2. To what extent did Oregon’s opening loss to LSU strengthen the Ducks going forward?

RM: It took a while for that to manifest itself, but the win at Stanford showed that Oregon did indeed benefit from that experience. Against LSU, the Ducks made several mistakes and couldn't overcome them. Against Stanford, the Ducks made several mistakes but remained poised and overcame them. The Cardinal did not, and that was the difference in the game.

3. If the season ended today, should LaMichael James win the Heisman trophy? Why or why not?

RM: Doubtful. His relatively unimpressive numbers in the first two games combined with two and a half games lost to an injury mean he's had too much ground to make up. Had he not missed those games to injury, he'd be the runaway favorite right now, owing to Oregon's win over Stanford last week.

KG: Probably not. I think it hurt him to miss two games in the middle of the season, and he didn't have his best game on a big stage in the season-opening loss to LSU. That said, his performance at Stanford helped, and if he can have that kind of game against USC, he could play his way back into contention.

4. Running back D’Anthony Thomas was very highly touted coming out of Crenshaw High School, but to what extent are you surprised by the immediate impact he’s had at the collegiate level? 

KG: I didn't know a human being could be that fast and have that kind of instant acceleration. I think that surprises defenses too. He is not a big guy, so Oregon has limited his touches. But he is an explosion play waiting to happen every time he touches the ball.

5. The Ducks boast the best running game (excluding teams that rely on the option) in the country. Junior quarterback Darron Thomas has been very careful passing the ball, and although he was much more of a running threat last year, he can still take off and run when left unattended. If you were USC defensive coordinator Monte Kiffin, how would you aim to attack Oregon’s juggernaut of an offense?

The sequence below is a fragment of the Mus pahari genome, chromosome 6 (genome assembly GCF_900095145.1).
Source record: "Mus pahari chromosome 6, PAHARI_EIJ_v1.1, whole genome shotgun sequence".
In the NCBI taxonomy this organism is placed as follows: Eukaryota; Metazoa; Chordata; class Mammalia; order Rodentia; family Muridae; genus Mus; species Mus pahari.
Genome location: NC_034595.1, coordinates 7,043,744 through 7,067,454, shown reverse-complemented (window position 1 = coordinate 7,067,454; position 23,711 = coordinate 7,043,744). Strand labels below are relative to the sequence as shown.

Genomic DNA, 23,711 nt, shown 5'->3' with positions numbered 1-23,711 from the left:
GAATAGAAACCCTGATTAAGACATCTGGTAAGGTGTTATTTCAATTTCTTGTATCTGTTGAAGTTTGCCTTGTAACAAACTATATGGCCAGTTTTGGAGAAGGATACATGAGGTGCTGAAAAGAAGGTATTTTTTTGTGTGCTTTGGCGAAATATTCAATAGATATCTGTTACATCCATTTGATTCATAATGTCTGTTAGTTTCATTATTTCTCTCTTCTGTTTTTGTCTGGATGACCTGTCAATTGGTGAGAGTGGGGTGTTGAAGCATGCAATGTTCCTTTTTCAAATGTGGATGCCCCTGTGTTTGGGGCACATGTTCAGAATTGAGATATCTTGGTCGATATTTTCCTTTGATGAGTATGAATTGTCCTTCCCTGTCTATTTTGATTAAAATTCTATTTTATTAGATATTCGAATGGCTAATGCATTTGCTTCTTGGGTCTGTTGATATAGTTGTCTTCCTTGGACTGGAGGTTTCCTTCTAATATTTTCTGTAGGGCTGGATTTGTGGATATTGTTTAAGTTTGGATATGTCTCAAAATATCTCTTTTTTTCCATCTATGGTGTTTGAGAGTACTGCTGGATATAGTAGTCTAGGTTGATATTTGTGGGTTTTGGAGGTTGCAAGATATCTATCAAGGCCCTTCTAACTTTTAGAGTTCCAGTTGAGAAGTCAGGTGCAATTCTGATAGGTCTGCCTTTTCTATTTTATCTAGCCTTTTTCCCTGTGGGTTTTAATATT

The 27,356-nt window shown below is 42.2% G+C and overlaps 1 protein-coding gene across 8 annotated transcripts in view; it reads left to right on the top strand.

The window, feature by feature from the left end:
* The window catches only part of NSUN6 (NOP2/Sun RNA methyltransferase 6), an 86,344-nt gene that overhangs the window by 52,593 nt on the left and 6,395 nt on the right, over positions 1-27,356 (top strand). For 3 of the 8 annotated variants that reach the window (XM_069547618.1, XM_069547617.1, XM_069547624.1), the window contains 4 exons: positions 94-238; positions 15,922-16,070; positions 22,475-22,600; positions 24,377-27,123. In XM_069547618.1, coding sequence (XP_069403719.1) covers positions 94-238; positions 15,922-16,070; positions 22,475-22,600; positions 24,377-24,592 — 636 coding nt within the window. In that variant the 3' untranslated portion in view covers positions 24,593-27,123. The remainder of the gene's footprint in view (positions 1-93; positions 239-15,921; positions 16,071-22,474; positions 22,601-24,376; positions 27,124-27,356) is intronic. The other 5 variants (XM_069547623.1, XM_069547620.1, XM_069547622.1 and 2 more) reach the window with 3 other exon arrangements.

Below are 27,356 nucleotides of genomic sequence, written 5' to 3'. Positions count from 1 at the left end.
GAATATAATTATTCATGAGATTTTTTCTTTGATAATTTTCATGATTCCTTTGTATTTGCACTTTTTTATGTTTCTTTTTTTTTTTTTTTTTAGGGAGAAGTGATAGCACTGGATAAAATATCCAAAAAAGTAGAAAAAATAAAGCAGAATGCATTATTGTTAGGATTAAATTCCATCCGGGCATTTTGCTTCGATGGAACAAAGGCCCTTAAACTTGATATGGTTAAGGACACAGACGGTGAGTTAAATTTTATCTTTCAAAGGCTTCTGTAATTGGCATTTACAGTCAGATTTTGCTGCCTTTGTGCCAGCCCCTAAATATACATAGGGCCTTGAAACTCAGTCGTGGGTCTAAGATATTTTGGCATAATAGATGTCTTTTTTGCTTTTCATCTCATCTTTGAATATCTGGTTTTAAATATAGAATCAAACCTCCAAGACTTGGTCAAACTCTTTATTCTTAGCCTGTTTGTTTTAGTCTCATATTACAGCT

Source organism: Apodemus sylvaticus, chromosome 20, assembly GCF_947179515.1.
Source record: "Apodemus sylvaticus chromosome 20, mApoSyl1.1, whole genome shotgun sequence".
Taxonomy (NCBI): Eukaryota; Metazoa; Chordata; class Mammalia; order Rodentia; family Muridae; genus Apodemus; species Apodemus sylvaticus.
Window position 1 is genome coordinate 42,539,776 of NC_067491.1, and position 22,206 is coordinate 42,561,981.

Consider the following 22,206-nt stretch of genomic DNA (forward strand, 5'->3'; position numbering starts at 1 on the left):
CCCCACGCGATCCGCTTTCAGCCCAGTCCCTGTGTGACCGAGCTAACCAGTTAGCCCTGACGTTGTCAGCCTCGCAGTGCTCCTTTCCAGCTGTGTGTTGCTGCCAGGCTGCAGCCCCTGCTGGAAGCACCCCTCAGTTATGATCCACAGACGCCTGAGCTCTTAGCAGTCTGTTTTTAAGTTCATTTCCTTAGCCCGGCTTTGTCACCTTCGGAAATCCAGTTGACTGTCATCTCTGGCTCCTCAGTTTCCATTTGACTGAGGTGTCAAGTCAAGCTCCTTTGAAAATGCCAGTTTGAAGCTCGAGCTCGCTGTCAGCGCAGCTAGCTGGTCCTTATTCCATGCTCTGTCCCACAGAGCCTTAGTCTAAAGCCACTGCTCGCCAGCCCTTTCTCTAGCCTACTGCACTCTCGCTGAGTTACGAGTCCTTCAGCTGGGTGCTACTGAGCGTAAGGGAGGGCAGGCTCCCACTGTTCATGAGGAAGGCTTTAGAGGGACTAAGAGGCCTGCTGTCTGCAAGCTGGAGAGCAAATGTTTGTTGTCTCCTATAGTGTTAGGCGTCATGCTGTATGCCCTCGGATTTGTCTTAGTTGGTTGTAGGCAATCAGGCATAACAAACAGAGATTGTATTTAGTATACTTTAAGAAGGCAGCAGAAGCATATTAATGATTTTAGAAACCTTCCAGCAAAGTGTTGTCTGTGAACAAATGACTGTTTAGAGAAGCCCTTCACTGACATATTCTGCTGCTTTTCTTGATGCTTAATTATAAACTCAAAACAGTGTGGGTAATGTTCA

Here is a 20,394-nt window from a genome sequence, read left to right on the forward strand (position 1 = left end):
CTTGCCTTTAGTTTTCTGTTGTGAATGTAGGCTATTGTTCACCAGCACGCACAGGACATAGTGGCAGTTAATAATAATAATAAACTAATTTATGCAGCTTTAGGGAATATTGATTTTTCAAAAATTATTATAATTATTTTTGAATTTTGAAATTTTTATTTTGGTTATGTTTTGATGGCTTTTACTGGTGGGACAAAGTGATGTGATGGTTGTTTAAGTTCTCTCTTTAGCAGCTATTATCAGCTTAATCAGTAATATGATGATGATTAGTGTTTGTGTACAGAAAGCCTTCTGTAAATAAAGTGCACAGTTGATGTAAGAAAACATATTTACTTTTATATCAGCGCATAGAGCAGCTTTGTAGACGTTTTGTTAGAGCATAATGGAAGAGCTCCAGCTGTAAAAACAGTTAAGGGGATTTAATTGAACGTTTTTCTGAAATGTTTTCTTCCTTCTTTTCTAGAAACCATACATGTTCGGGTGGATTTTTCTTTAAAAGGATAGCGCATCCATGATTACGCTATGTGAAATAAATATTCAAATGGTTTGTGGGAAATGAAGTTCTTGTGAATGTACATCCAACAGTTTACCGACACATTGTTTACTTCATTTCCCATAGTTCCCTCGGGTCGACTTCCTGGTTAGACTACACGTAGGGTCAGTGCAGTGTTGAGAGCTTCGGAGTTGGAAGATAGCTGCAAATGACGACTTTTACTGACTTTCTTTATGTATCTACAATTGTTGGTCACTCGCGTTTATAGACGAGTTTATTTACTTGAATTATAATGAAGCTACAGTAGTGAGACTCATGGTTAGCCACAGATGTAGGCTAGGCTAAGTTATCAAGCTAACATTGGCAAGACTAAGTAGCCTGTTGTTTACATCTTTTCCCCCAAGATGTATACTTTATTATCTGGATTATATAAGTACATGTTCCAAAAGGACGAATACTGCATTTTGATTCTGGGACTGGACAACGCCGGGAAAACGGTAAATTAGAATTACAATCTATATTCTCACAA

RM: Key on James in the running game, and mix up coverages to keep Thomas off-balance. He's not the world's most accurate passer, and if you can make him throw into coverage, you stand a chance of forcing turnovers and getting that offense off the field.

KG: Well the Ducks run option, if not as much as in the past. Thomas has been hurt, but he ran effectively against Stanford. If I were Monte Kiffin, I would overload to stop the run and dare Oregon to beat me through the air. The Ducks might be able to do it, but I think they would rather run and are better on the ground than in the air. But if the Trojans take that approach, they should know where De'Anthony Thomas is at all times.

6. The Ducks’ defense is playing extremely well, after it followed its dominant effort against the Washington Huskies with another impressive showing against Andrew Luck and the Stanford Cardinal. Over their last two games, the Ducks have secured nine sacks and forced eight turnovers (five against the Cardinal). What are the primary reasons for the defense’s recent success?

RM: A relatively young group has really improved its grasp of the defense in the wake of losing six senior starters from last year. Oregon does a lot with disguises, which demands that the Ducks play with some savvy, which only veterans are really able to do. Now that the top 20 or so regulars all have a better grasp of the defense due to the experience of playing more this season, they're more comfortable showing different looks pre-snap and then playing the base defense.